AFFI Blasts Rep. Everett's Bill to Require Front-Panel Country of Origin Marking for Frozen Produce.In letters to all 435 members of the House of Representatives, AFFI urged opposition to legislation by Rep. Terry Everett Robert Terry Everett (b. February 15 1937) is an American politician, who has been a Republican member of the United States House of Representatives since 1993, representing Alabama's At-large congressional district. (R-Ala.) which would amend current law and overturn longstanding precedent by requiring the country of origin marking on frozen produce packages with imported content to be moved to the front panel of such packages.
The Smoot-Hawley Tariff Act Smoot-Hawley Tariff Act
(1930) U.S. legislation that raised import duties by as much as 50%, adding considerable strain to the worldwide economic climate of the Great Depression. Despite a petition from 1,000 economists urging Pres. of 1930 already requires imported food products, including frozen produce, to bear a country of origin marking. The law states clearly that the country of origin marking must be conspicuous and "legible, indelible, and permanent." Everett's proposal would amend the Tariff Act to require frozen produce with imported content to indicate the country of origin on the front panel, or most conspicuous place on the package.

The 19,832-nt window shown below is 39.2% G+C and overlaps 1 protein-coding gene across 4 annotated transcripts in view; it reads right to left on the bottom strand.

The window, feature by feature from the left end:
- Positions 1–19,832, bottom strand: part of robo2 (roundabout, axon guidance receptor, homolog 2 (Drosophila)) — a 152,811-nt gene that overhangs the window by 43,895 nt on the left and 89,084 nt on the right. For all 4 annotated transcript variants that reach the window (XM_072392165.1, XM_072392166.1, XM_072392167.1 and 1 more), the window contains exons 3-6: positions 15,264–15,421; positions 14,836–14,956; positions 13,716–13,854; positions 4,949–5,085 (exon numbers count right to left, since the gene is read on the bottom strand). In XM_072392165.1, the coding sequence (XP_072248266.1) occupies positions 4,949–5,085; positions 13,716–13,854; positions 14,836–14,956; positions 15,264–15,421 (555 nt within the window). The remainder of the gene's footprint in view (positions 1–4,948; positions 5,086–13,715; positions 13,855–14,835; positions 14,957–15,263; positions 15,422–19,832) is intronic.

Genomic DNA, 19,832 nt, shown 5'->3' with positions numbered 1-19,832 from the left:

"Despite Mr. Everett's assertion that this bill is merely a clarification of current law, his proposal actually would establish a major, precedent-setting change in law that could have broad ramifications ramifications npl → Auswirkungen pl for marking of all imported foods and other goods," wrote Steven C. Anderson, AFFI's president and chief executive officer.
AFFI believes Everett's legislation would codify codify to arrange and label a system of laws. a regulatory proposal currently under consideration by the U.S. Customs Service. The pending Customs Service proposal was the subject of a comment period which closed on September 23, 1996. More than 400 comments were filed in opposition to the proposed regulation. Only one supported it.